Do I trust You, Lord, does the river flow?
Do I trust You, Lord, does the north wind blow?
You can read my heart, You can know my mind
And You’ve got to know I would rather die
Then to lose my faith in the One I love.
Do I trust You?
I will trust You, Lord, when I don’t know why
I will trust You, Lord, till the day I die
I will trust You, Lord, when I’m blind with pain
You were God before, and You’ll never change
I will trust You, Lord.
5. Ask God for Wisdom
If any of you lacks wisdom, let him ask of God, who gives to all liberally and without reproach, and it will be given to him. (James 1:5).
God earnestly desires to help us in our trial; He promises to give us the wisdom we need. Often we need to take some type of action in the midst of a trial, but we don’t know what to do. God is not some mean-spirited deity who is watching to see if we take the wrong step; He is our loving Father who wants to guide us. Ask Him for wisdom.
6. Be Patient with God’s Timetable
knowing that the testing of your faith produces patience. (James 1:3).
God specifically chooses not to solve all our problems immediately. He wants us to learn trust & patience through that magical thing called WAITING. If we try to get ahead of God’s timetable, we will pay the penalty.
Moses wanted justice for His people, but he did not wait for God. He ended up taking matters into his own hands & killed an Egyptian, and had to wait on the sidelines for forty years. Jesus had to wait until he was thirty years old before he started His ministry. The Bible is filled with people who tried to hurry up God’s timetable with disastrous results, and of people who waited patiently for God to move and were blessed.
7. Praise God
And Job said: “Naked I came from my mother’s womb, And naked shall I return there. The LORD gave, and the LORD has taken away; Blessed be the name of the LORD.” (job 1:21).
Here is Job, a man who had lost everything, and what does He do? He praises God, after everything is lost, after He is confused, in pain, and totally abandoned. To bless the name of the LORD, to praise Him, even when we don’t feel like it, is both a commandment and a comfort.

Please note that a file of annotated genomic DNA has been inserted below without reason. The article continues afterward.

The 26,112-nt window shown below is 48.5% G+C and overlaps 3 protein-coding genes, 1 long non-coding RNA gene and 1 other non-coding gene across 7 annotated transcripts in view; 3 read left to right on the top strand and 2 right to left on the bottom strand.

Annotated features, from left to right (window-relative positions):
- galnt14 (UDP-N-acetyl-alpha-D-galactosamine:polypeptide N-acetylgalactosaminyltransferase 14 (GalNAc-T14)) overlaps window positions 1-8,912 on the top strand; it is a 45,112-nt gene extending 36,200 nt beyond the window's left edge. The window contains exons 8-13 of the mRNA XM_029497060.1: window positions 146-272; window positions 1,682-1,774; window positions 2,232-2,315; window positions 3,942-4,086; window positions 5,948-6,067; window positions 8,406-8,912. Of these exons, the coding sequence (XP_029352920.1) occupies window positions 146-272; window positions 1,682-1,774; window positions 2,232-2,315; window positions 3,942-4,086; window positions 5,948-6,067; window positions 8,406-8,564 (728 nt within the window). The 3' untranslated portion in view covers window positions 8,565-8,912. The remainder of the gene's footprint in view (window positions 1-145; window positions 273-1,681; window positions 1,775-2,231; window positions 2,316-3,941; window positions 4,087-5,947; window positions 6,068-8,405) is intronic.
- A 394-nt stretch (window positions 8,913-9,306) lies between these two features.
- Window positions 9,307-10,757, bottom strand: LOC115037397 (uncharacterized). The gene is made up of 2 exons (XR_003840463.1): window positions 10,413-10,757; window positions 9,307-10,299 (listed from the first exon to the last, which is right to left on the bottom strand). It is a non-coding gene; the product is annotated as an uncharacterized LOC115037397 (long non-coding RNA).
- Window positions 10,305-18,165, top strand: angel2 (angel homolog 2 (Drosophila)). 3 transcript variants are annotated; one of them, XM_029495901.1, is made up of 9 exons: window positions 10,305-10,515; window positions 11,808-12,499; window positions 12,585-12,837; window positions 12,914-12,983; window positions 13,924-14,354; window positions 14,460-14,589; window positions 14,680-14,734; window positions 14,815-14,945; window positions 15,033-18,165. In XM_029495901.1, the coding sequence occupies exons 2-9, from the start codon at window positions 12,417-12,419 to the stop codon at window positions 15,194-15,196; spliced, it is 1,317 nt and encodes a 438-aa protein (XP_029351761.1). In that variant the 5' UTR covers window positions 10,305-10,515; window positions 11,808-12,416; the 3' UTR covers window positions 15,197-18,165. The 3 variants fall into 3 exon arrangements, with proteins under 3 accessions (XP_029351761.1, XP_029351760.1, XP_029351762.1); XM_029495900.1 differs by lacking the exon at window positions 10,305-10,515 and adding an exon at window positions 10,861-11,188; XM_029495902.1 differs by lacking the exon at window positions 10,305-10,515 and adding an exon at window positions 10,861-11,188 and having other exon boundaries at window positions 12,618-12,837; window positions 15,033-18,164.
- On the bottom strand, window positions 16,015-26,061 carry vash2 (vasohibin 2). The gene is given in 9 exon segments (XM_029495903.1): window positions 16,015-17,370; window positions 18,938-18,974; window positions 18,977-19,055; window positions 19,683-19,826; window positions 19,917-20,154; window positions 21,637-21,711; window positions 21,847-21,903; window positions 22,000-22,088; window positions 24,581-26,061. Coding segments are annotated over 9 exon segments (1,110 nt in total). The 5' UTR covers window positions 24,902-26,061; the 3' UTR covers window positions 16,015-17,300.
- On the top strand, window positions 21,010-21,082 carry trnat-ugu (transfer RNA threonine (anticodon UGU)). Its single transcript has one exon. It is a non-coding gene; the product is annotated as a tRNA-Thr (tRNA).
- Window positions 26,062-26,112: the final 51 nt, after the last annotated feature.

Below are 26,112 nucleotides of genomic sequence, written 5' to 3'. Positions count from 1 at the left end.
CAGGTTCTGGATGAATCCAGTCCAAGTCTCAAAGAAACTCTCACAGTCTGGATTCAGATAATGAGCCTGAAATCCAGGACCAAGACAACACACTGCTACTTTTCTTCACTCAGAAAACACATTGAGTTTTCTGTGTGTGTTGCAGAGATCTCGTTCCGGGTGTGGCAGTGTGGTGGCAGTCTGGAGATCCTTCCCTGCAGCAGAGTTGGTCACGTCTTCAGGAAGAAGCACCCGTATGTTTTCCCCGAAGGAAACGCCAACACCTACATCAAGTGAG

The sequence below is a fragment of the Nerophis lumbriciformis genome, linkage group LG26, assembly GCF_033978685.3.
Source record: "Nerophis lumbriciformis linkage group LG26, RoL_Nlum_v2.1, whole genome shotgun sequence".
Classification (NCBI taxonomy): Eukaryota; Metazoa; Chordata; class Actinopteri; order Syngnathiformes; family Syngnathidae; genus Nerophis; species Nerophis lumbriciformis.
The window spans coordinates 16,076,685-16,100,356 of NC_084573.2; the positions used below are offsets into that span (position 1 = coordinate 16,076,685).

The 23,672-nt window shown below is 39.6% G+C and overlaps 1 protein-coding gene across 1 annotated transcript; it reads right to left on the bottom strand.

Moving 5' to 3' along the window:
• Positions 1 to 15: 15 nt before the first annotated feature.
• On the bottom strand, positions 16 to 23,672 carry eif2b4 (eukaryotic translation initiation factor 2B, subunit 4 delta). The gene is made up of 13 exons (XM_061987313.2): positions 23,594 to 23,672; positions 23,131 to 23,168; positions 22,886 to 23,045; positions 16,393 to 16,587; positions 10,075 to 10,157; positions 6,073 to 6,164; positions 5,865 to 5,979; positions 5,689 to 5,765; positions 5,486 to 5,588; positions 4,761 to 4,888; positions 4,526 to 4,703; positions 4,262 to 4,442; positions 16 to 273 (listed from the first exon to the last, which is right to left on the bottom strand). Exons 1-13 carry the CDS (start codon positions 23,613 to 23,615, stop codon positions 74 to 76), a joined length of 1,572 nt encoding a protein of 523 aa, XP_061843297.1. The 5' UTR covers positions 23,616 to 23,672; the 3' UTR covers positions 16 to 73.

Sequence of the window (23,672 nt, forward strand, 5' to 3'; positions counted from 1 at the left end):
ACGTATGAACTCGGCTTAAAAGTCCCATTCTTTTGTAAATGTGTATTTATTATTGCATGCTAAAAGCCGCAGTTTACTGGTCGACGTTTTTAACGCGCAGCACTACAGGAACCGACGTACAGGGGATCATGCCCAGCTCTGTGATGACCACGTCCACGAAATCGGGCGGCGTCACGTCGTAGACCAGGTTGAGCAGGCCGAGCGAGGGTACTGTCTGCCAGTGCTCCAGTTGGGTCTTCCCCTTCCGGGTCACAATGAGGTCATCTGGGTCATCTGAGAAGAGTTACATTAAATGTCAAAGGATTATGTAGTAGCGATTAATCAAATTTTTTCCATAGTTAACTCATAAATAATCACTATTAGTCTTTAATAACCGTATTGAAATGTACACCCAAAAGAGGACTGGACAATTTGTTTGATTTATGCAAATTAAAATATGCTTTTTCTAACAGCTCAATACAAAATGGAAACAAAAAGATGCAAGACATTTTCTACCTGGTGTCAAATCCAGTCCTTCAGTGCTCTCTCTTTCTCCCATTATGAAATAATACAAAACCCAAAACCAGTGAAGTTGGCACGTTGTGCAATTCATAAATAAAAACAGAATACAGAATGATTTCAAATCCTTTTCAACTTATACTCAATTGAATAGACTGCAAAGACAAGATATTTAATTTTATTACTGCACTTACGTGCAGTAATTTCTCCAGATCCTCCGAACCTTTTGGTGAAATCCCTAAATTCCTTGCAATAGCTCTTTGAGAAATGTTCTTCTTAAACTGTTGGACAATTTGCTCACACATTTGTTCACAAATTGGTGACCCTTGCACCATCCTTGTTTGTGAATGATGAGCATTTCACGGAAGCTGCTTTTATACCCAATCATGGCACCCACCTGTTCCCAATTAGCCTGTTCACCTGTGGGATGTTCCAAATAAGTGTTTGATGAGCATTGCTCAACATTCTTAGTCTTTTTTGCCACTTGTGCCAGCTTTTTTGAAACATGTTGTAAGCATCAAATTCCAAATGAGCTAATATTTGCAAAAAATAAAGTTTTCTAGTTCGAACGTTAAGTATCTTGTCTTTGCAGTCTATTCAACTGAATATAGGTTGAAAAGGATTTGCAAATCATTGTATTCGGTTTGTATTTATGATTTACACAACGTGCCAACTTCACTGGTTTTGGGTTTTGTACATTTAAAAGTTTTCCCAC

8. Give thanks even for the trial
In everything give thanks; for this is the will of God in Christ Jesus for you. (1thessalonians 5:18)
How can we give thanks? By knowing & trusting our loving Father, by ackowledging His rule, by living in all of the previous seven steps.
9. Rejoice in All Things
In this(knowing you have an inheritance in heaven) you greatly rejoice, though now for a little while, if need be, you have been grieved by various trials. (1 Peter 1:6).
We can rejoice in adversity, looking to our certain future with God. There are many stories in the early church of Christians laughing, singing, rejoicing while being burned alive and tortured, knowing that although their body could be killed, that nothing could separate them from the love of God. Hidden in Christ, we too can rejoice in all things.
10. Remember God’s wonderful works in your life
Praise the LORD!
I will praise the LORD with my whole heart,
In the assembly of the upright and in the congregation.
The works of the LORD are great,
Studied by all who have pleasure in them.
His work is honorable and glorious,
And His righteousness endures forever.
He has made His wonderful works to be remembered;
The LORD is gracious and full of compassion.
He has given food to those who fear Him;
He will ever be mindful of His covenant. (psalms 111:1-5).
Look for God to work, and when He does, remember it. Write it down, talk about it, share it, pray it back to God, make it part of your life. As we remember how God has been mighty to save us in the past, it strengthens and enables us to do all the other steps, to trust, to pray, to rejoice, to acknowledge, to live a life well-pleasing to God as we walk with Him though the trials of this life.